That sight lingered for a moment, before the lips parted and revealed two rows of long, misshapen teeth that caught the paltry light. They weren't crooked or broken, but curved and bent in ways like blown glass. They were each tapered to a point or points, and the two rows fit together perfectly despite their shapes. Then it opened its mouth further, the teeth gliding apart effortlessly. The mouth opened steadily, and the teeth almost seemed to elongate and sharpen as it happened. It didn't stop, even once the jaw was open wider than it should possibly have stretched. It yawned wide and huge, the teeth bristling with even more spikes and points as it grew. Rachel could only watch, breathlessly.
She realized she really wasn't breathing. She tried to gasp in a breath or pull something through her nose, and it was a struggle. She screwed her eyes shut, and forced herself to take in a breath. She wanted, desperately, to shriek with that hard-fought breath. But she didn't manage that, try as she might. Her breath simply left in a shaky exhale. She kept her eyes shut, focusing entirely on breathing. She didn't feel the thing atop her move, or hear it react at all. Those hideous, impossible jaws didn't close down on her. Nothing happened but her breathing.
Eventually, after what seemed like ages, the weight lifted off her chest, and she could breathe normally again. She took a few moments to breathe deeply, and found she could move again. She shifted her head slightly, tested her fingers, and tried to ease her nerves. Slowly, she cracked one eye open. She saw nothing but her room, with a little light from sunrise trickling in past her curtains. She heaved a sigh of relief, and sat up a little in her bed, drawing her blanket tightly around herself.
It was all a hallucination, an awful trick played on her by her unconscious mind. That much was obvious. She had known it while it was happening, even if it had seemed so disturbingly real. She had thought she was dreaming, but that wasn't entirely right. Thinking more clearly, it wasn't that hard to figure out what had happened. It must have been an episode of sleep paralysis. A nightmare playing out while she was awake, before her brain let her body move again. Nothing to be afraid of, except possibly a future episode.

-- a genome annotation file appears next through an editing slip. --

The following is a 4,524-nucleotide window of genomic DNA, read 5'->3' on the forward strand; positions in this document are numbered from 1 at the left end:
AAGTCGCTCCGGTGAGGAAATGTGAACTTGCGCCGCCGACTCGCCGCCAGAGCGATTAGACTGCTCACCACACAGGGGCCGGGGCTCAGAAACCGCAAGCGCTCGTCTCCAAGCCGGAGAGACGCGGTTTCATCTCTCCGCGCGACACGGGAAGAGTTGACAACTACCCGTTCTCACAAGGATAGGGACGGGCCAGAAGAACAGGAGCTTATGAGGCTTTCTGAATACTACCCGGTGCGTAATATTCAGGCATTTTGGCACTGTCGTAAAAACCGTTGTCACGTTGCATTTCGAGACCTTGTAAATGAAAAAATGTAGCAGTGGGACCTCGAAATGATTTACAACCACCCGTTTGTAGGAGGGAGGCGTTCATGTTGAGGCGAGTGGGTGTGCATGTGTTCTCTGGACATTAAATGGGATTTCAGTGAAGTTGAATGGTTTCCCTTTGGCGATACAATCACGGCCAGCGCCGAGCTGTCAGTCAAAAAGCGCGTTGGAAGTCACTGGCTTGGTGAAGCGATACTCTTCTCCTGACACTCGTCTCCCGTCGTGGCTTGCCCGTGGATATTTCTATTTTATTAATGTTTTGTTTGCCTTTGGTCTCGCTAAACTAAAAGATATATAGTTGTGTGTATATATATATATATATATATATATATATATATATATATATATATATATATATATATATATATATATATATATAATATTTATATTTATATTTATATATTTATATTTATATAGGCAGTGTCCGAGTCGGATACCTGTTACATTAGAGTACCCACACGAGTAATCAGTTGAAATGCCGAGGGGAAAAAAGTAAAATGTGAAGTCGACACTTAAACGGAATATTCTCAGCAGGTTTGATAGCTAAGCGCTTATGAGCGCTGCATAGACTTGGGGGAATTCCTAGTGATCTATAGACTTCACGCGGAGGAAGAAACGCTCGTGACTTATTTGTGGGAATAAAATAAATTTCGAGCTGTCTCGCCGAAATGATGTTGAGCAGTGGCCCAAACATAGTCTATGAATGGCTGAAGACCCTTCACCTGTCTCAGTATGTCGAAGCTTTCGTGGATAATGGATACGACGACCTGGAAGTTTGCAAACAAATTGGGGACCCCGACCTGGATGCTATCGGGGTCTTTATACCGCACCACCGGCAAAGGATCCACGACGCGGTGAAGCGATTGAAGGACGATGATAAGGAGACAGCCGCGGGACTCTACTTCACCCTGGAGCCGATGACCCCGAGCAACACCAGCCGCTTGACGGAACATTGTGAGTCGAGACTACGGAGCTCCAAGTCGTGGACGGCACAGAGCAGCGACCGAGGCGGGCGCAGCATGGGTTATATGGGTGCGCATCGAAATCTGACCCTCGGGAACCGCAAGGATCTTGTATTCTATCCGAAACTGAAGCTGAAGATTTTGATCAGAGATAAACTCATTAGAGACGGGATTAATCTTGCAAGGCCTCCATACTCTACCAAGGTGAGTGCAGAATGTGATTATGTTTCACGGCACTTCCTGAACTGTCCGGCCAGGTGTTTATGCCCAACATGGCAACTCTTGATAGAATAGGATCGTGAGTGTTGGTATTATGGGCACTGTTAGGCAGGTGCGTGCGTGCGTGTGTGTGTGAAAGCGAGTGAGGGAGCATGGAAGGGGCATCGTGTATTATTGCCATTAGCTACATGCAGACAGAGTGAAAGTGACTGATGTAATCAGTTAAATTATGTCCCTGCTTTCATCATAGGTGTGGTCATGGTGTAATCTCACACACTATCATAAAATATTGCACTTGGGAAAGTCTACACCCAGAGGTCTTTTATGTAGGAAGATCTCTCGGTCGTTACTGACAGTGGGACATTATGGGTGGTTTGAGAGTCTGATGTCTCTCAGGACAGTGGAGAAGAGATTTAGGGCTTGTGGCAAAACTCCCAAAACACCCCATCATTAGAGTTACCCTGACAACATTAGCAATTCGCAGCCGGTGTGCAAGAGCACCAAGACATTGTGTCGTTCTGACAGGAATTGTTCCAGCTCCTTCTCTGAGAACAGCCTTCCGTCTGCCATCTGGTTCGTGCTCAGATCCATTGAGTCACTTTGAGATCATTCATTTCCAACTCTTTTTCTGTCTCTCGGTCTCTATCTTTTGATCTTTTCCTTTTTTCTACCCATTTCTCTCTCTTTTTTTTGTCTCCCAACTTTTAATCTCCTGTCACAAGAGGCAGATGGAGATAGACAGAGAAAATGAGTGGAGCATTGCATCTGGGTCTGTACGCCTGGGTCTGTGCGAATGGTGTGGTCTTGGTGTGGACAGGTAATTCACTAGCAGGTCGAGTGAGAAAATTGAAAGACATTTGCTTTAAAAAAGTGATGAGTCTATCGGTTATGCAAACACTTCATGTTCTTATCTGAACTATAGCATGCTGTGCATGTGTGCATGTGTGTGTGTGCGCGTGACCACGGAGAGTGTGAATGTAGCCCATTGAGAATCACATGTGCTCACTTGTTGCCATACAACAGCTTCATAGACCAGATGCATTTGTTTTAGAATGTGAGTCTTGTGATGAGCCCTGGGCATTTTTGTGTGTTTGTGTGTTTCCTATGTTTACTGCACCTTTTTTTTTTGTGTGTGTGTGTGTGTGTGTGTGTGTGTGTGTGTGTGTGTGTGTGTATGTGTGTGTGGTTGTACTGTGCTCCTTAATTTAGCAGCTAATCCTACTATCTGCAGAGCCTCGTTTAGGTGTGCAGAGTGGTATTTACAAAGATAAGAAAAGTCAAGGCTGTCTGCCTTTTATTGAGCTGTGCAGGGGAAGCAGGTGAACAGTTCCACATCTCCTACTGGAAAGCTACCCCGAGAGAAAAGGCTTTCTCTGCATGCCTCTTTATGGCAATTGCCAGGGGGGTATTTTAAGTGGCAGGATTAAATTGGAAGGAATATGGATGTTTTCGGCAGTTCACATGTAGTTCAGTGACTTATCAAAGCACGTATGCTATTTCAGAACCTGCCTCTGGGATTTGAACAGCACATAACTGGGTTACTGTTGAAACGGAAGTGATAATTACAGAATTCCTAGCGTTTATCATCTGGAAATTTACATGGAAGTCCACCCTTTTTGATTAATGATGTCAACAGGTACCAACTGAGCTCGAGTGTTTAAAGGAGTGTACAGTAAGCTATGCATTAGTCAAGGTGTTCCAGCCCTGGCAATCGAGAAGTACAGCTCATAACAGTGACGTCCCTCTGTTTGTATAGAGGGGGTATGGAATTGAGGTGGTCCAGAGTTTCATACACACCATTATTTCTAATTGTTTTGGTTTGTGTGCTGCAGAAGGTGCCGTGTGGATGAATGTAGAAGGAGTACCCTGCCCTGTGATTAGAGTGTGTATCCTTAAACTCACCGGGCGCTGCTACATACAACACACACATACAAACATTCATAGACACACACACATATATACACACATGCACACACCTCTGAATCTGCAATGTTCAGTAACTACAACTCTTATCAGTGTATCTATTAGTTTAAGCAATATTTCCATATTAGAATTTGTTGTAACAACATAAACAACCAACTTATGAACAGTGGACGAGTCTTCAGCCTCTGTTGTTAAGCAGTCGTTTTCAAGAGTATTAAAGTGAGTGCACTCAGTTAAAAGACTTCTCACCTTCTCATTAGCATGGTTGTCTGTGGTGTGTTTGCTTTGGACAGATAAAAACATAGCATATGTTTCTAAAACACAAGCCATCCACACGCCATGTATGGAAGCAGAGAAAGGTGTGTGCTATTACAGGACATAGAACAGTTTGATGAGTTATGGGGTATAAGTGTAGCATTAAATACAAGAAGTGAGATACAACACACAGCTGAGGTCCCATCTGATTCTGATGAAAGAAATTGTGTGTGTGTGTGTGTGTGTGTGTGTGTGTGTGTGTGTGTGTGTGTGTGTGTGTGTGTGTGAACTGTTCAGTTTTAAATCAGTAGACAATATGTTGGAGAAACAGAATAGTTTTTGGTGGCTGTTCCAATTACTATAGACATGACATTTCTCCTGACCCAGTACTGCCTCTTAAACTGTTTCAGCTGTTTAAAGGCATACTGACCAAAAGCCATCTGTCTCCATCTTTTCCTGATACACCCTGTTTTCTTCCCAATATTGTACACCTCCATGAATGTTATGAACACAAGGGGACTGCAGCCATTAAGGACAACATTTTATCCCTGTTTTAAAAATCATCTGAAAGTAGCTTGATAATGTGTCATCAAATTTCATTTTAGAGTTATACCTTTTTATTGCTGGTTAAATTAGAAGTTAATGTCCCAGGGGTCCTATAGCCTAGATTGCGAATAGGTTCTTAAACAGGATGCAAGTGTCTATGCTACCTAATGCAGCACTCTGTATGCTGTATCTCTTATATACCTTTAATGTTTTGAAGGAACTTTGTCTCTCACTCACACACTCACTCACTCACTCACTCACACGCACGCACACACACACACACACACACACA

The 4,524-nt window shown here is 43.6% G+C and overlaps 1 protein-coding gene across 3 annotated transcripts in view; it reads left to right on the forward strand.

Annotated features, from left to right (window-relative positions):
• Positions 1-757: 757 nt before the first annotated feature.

But still, she couldn't help but scan her surroundings for anything amiss. Nothing was out of place. Her room and the hallway hadn't been ransacked, and everything was more or less as she remembered it was when she had gone to sleep. No signs of lanky demon things going bump in the night. Again, Rachel sighed in relief, turning her gaze up at the ceiling. A nasty feeling settled over her as she did.
There wasn't anything perched on her ceiling, ready to pounce on her as soon as she looked. No, it was simpler than that. She could see the hallway. She had been pretty sure she had closed the door when she had gone back to sleep. Rachel put a hand to her forehead. "No, no. Fuck no. I am not going to play mind games on myself, I'm not." She laughed a little, an empty affair, and sighed. "Fuck sleep paralysis."
She rubbed the sleep out of her eyes, and committed to an early morning. Going to bed early and sleeping in the next night sounded much more likely than getting any more rest now. She crawled out of bed and got dressed in something more than pajamas. She stepped out of her room, and then eyed her door for a moment. She shut it, listening for the click of the bolt when she let go of the handle. For good measure, she pushed it without turning the handle, and the door didn't budge. She stood there for a moment, and then turned around with a shrug. She probably just hadn't quite closed it, in the middle of the night.
Everything was silent, and it was a little eerie. Still, she wasn't going to make a racket for her benefit, as she walked down the hall and into the kitchen. Once there, she grabbed her mug from earlier and rooted around in the cupboard for cocoa mix. Finding some, she put the tap on hot and let it run for a minute before adding it to the mix. It wasn't boiling water mixed slowly in with the powder, but she had to wonder who ever actually made it that way. She grabbed a spoon, stirred it up, and then sipped at it for a couple minutes. It helped more than a little, even if she felt a tiny bit like a little girl for it.
Her thoughts turned to ideas for an actual breakfast, and finding something quiet to do until everyone else woke up. She followed the hot cocoa with some plain water, then stepped over to the fridge. There wasn't much in it; eggs, bacon, a big pot of leftover soup, assorted vegetables, apples, butter, milk, and the water pitcher/filter thing. She couldn't exactly pilfer the bacon in good conscience, and so eggs it was going to be. Maybe starting a groceries list would be a productive way to pass a little time. Briefly, she considered writing down what she could remember of the nightmare she had just had, but dismissed the thought. She wanted to forget it, and imagined that writing it out would fix it in her memory more than it would prove therapeutic. Sleep paralysis wasn't a big deal, anyways, Rachel was pretty sure. She took two eggs out of the carton, shut the fridge door, and got on with her morning.